US FTC approves Teva's Cephalon acquisition

Teva will have to sell its generic versions of three Cephalon brand drugs.

The Federal Trade Commission (FTC) has approved Teva Pharmaceutical Industries Ltd's (Nasdaq: TEVA; TASE: TEVA) acquisition of Cephalon Inc. (Nasdaq: CEPH), and granted early termination of waiting period under the HartScottRodino Antitrust Improvements Act of 1976.

As part of the approval, Teva will sell two Abbreviated New Drug Applications (ANDA) for its generic versions of Cephalon drugs: cancer treatment Actiq and muscle relaxant Amrix. According to IMS Health data brand Actiq has $173 million in annual sales in the US, and Amrix has $125 million. Teva will also grant its non-exclusive US rights to its generic version of Cephalon's Provigil to a third party. Provigil has $1.1 billion in annual US sales. Provigil is a treatment for improving wakefulness in people with sleep apnea and narcolepsy.

Teva and Cephalon are still waiting for approval of the merger by the EU European Antitrust Commission, after which they expect to close the merger by October 14.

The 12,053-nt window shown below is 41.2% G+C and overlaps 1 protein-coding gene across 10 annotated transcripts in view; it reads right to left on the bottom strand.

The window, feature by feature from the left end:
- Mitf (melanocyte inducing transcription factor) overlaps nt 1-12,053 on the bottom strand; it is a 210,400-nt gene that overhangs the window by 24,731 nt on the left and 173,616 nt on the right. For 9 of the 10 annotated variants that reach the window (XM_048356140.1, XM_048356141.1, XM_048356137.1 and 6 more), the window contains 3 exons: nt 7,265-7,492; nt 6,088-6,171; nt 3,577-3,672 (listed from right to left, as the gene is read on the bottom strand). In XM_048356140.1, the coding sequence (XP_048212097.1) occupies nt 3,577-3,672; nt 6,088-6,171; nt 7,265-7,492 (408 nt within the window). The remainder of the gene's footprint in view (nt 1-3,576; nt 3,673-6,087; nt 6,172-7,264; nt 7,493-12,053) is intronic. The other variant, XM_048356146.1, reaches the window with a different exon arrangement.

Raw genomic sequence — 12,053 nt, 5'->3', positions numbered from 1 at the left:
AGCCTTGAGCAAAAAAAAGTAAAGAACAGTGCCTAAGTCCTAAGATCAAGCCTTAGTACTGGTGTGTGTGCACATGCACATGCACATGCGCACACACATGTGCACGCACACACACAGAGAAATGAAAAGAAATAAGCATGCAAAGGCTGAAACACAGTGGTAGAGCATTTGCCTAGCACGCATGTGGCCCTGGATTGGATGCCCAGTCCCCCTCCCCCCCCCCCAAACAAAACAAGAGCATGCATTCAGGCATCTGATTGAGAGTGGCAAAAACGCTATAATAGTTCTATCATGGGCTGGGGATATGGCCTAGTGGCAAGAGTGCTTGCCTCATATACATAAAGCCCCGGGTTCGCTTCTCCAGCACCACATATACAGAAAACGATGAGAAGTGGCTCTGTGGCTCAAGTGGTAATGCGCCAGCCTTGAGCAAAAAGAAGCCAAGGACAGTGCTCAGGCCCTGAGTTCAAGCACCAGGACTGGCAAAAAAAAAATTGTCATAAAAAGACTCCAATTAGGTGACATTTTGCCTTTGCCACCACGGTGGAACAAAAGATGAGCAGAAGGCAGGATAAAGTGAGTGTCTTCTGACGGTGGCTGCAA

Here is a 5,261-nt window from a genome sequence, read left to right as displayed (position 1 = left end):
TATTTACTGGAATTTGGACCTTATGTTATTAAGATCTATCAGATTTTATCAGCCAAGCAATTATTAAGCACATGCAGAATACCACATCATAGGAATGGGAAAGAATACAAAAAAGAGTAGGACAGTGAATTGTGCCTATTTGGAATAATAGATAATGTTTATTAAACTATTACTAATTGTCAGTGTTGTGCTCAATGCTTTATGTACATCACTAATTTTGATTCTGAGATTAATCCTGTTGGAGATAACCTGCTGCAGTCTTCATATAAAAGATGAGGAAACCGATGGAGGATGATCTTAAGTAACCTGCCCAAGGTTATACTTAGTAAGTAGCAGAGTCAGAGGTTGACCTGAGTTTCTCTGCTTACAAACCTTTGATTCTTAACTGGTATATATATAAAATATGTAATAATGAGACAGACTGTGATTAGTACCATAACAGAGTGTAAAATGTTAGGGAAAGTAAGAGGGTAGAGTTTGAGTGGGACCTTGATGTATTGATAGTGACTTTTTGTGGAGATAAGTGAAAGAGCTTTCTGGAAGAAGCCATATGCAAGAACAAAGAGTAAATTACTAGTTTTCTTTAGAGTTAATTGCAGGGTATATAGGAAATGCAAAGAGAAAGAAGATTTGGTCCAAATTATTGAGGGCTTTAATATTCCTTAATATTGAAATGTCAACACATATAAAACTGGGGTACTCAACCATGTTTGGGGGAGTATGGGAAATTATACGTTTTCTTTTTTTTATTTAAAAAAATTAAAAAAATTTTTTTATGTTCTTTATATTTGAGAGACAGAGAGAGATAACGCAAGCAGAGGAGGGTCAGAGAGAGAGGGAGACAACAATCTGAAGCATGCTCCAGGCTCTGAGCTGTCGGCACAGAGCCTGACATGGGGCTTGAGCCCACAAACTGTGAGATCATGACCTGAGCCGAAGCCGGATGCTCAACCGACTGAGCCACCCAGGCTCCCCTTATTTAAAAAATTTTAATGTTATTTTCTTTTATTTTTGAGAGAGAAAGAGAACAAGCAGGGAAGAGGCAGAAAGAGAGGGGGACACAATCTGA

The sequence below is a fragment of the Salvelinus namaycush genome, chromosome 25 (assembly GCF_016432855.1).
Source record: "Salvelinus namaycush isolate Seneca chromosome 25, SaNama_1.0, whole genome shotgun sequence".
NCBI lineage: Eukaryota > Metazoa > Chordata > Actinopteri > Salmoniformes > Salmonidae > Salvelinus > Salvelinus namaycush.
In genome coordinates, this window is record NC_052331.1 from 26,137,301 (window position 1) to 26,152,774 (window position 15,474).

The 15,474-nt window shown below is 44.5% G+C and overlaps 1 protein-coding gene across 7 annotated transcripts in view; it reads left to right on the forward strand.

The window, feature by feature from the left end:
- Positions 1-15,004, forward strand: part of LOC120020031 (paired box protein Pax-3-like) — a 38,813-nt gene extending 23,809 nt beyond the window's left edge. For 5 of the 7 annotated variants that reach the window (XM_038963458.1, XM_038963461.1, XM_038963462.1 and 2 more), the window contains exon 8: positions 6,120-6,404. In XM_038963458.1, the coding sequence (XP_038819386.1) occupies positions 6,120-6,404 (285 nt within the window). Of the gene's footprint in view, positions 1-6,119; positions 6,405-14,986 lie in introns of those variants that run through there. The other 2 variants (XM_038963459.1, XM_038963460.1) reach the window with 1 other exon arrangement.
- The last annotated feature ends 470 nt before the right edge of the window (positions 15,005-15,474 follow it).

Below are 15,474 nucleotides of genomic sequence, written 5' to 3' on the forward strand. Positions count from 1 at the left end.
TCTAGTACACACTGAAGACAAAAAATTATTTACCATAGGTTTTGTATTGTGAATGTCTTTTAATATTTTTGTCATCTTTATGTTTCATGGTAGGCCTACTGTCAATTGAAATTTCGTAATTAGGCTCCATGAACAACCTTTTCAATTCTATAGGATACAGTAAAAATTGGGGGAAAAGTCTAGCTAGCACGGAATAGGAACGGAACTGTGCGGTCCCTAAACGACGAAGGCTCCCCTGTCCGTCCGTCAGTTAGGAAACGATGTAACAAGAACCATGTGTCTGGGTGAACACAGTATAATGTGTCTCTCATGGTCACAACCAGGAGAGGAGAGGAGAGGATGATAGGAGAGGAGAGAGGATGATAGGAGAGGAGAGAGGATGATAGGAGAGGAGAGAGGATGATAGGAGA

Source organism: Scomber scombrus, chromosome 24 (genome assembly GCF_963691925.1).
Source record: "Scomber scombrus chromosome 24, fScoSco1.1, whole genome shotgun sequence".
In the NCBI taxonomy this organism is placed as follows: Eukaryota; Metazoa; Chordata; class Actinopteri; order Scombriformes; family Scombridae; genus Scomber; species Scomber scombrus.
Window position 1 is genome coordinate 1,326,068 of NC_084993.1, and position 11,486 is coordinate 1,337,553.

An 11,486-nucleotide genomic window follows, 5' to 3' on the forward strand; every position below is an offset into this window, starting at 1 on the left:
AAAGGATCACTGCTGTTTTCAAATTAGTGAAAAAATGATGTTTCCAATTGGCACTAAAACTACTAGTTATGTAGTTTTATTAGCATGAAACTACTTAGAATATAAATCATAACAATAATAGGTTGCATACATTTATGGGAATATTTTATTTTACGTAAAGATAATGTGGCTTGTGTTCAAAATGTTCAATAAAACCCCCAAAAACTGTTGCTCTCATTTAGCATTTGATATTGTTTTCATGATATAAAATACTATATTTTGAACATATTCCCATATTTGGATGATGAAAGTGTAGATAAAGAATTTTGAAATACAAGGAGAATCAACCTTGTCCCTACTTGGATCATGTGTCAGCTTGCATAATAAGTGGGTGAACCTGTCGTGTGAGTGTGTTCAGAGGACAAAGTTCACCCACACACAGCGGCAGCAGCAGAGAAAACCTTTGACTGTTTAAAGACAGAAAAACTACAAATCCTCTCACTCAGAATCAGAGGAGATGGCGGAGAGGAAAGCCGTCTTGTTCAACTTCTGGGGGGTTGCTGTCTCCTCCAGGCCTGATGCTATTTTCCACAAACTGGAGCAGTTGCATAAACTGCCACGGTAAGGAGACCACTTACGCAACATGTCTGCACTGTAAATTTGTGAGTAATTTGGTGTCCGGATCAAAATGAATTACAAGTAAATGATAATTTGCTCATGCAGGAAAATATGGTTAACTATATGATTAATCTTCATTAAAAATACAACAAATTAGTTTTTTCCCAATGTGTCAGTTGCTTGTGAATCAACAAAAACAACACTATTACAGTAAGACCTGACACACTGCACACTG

In a separate development, Teva's British subsidiary Teva UK Ltd. obtained marketing approval for its generic Salmeterol pMDI inhaler, the first company to obtain this permission. Salmeterol treats asthma caused by exercise and at night in adults and adolescents over 12 years of age, as well as breathing problems caused by other chest diseases known as chronic obstructive pulmonary disease (COPD) or chronic bronchitis in adults. Brand Salmeterol is made by GlaxoSmithKline plc (NYSE; LSE: GSK).

Teva's share price fell 2.2% on Nasdaq on Friday to $36.75, giving a market cap of $34.5 billion, and fell 1.4% in morning trading on the TASE to NIS 137.80.

Published by Globes [online], Israel business news - - on October 9, 2011

© Copyright of Globes Publisher Itonut (1983) Ltd. 2011

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